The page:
See: https://voltaicsystems.com/v50/ and https://voltaicsystems.com/always-on/

mark_uk

Hi, I am using a PowerAdd Pilot X7 and found that if I turn on the torch the power stays on indefinately, even after the torch has been turned off again. Just hoping this may help someone :)

sirdavy

I've been lurking on the forums looking for workarounds for getting a powerbank to remain switched on when it's attached to a 9v guitar amp via a 3v/5v-to-9v step up usb cable. Sorry for interloping in your Arduino business!

CURRENT SET UP: Powerbank>>>3v/5v-to-9v USB>>>Guitar Amp (switches on only when guitar jack is inserted)

My Anker Powercore 10000 switches off after ~1m30s and Anker customers service say it will do that if consumption drops below 50ma. This is the proposed work-around I wanted to get your advice on.

In order to stop the Powercore switching off, to give it something about 50ma to power, I'm proposing opening up a male-to-female usb power cable *and* a small LED reading light like this...

https://www.amazon.co.uk/Flexibl-Portable-Reading-Computer-Notebook/dp/B07NWTZWGN/ref=sr_1_3?dchild=1&keywords=led+light+usb&qid=1599482196&refinements=p_36%3A-300&rnid=428432031&s=computers&sr=1-3

...and soldering the light in at a point along the cable, like this...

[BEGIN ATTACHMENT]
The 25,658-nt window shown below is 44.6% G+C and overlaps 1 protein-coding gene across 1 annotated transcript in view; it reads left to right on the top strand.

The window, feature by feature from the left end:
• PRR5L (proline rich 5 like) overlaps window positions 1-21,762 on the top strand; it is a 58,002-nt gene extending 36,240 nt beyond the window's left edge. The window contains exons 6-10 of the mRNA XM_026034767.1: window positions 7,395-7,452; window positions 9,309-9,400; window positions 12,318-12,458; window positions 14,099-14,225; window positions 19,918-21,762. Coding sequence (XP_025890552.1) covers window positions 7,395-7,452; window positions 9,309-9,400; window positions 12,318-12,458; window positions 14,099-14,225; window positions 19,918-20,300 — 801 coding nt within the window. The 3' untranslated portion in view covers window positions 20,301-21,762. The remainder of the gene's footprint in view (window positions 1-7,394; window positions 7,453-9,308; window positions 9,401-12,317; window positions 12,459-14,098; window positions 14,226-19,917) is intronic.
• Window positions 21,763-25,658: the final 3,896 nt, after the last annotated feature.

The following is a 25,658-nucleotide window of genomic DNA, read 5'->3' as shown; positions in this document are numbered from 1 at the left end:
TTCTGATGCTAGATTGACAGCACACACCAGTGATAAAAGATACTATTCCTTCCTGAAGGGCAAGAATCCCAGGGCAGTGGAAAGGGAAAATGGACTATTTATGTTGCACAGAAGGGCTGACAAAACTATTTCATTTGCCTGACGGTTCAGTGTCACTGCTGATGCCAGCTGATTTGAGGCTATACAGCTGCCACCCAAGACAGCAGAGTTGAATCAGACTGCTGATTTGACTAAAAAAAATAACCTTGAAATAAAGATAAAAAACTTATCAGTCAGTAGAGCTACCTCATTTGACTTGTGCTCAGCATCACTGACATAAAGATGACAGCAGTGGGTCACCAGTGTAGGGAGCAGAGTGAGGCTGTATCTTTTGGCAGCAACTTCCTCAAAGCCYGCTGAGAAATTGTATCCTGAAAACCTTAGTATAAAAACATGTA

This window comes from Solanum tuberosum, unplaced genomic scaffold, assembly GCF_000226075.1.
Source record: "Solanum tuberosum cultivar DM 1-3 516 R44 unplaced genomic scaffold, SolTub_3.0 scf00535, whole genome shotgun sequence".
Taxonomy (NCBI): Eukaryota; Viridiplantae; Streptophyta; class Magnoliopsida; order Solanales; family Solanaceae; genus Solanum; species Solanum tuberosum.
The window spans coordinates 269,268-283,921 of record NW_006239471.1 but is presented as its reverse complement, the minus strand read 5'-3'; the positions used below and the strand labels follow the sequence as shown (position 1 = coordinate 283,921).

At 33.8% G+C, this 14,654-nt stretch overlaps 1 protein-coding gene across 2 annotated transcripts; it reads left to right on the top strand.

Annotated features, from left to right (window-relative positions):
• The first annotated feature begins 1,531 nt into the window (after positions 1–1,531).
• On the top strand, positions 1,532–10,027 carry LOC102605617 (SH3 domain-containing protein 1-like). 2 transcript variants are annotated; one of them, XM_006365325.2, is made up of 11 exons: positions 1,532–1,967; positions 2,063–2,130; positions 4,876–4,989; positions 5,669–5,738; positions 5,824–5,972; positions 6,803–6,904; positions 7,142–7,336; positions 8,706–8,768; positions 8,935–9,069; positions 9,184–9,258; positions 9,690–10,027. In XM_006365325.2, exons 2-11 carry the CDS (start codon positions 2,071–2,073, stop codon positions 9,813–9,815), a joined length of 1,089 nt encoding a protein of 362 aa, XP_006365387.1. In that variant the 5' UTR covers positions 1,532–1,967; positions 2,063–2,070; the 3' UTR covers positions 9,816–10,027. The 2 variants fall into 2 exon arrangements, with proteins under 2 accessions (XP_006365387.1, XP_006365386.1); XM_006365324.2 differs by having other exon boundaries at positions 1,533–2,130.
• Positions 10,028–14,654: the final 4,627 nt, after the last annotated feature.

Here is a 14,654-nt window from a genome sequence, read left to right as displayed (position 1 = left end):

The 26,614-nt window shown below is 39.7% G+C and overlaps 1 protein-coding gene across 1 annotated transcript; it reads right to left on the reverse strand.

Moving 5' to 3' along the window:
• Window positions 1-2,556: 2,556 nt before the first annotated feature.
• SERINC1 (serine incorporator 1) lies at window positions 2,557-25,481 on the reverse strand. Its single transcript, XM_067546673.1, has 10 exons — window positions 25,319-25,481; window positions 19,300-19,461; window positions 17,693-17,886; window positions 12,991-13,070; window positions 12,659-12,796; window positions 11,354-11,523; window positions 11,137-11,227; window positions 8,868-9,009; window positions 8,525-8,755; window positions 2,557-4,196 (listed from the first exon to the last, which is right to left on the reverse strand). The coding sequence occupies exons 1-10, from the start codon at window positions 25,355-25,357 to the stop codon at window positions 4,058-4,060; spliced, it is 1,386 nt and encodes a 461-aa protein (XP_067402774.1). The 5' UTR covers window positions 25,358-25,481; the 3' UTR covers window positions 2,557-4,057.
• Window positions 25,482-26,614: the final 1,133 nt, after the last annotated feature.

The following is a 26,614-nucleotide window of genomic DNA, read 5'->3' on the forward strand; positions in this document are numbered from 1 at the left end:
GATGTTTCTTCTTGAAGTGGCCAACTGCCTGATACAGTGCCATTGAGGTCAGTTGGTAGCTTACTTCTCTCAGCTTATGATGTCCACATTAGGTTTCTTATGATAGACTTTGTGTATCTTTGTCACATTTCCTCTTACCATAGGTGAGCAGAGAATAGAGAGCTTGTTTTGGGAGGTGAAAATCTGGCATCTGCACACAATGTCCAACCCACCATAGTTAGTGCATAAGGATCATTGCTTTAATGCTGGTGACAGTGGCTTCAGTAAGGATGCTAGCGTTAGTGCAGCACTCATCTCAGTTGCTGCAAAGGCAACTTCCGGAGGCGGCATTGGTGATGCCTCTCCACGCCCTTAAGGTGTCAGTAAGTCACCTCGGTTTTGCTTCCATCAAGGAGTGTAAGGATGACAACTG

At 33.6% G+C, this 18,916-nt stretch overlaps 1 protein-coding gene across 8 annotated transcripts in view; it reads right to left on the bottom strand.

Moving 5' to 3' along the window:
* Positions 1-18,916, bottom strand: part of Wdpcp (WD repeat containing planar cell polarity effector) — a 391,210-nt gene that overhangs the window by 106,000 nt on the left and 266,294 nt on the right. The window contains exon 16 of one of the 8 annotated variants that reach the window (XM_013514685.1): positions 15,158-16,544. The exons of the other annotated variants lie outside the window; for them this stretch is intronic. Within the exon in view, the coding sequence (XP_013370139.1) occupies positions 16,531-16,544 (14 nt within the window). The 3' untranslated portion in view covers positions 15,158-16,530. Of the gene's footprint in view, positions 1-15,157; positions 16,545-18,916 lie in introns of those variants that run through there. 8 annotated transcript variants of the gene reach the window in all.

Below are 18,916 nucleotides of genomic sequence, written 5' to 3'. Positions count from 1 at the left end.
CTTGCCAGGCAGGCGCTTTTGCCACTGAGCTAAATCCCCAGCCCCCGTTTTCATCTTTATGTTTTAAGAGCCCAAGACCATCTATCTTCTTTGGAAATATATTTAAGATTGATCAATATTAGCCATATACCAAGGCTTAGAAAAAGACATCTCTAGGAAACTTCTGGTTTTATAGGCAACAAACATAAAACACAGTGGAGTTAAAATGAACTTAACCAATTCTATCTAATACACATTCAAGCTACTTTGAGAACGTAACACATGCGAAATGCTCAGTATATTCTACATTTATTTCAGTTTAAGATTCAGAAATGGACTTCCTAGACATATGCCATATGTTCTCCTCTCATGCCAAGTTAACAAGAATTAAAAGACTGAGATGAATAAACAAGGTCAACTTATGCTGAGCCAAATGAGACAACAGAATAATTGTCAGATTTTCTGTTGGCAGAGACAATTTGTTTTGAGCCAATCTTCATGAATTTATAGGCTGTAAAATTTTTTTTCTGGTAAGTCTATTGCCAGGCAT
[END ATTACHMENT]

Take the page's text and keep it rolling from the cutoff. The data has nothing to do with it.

M
A---------- (+) FEMALE
L---------- (-)
E
 
    LED LAMP
          - +
M        ||
A-----||----(+) FEMALE
L-----------(-)
E


...and then plugging it into the 3v/5v-to-9v USB. So...
NEW SET UP: Powerbank>>>Adapted male-to-female USB cable>>>3v/5v-to-9v USB>>>Guitar Amp (switches on only when guitar jack is inserted)

I'm hoping I'll be able to plug my guitar into the amp (creating a circuit) and switch on the powerbank, which will power the amp and stay awake thanks to the lamp but when I remove the jack from the amp the circuit will be broken, the lamp will go out and the powerbank will go to sleep. Do you think that would work?


Hi, I am using a PowerAdd Pilot X7 and found that if I turn on the torch the power stays on indefinately, even after the torch has been turned off again. Just hoping this may help someone :)
Really? Wow, that might be the answer I'm looking for.


myimasterwuju

Hello ,I read all posts about power supply arduino with power bank but nothing found about power supply with 5v 3 amps power bank. so is it safe to power supply and arduino uno or an arduino mega with  5v and 3 amps froma power bank ? I have  supreme hama 10 hd power bank. thank you very much for help!

6v6gt

It is safe to supply a Uno or Mega from a 3Amp 5 Volt power bank.
The Uno or Mega would only draw the current required even if the power bank was 2, 3, or even 100 Amps.

You may still face the problem of the unwanted shutdown if the load is not sufficient to keep the power bank "alive".

RIN67630

Most power banks don't really have a buck converter optimized for weak currents. They are designed to provide half an Ampere or more and be efficient in that range.
They will lose more LiPo energy in their buck converter than to feed permanently an arduino that just draws 11mA or less...

The wemos 18650 LiPo powering modules are dirty cheap and do manage the energy in a much more efficient way.
Their 5V buck converter needs ony 1mA on idle...
By the way: they provide both 5V and 3,3v so you can remove the inefficient voltage regulator of the arduino if you wire the 5V and 3,3V directly instead of using the USB plug.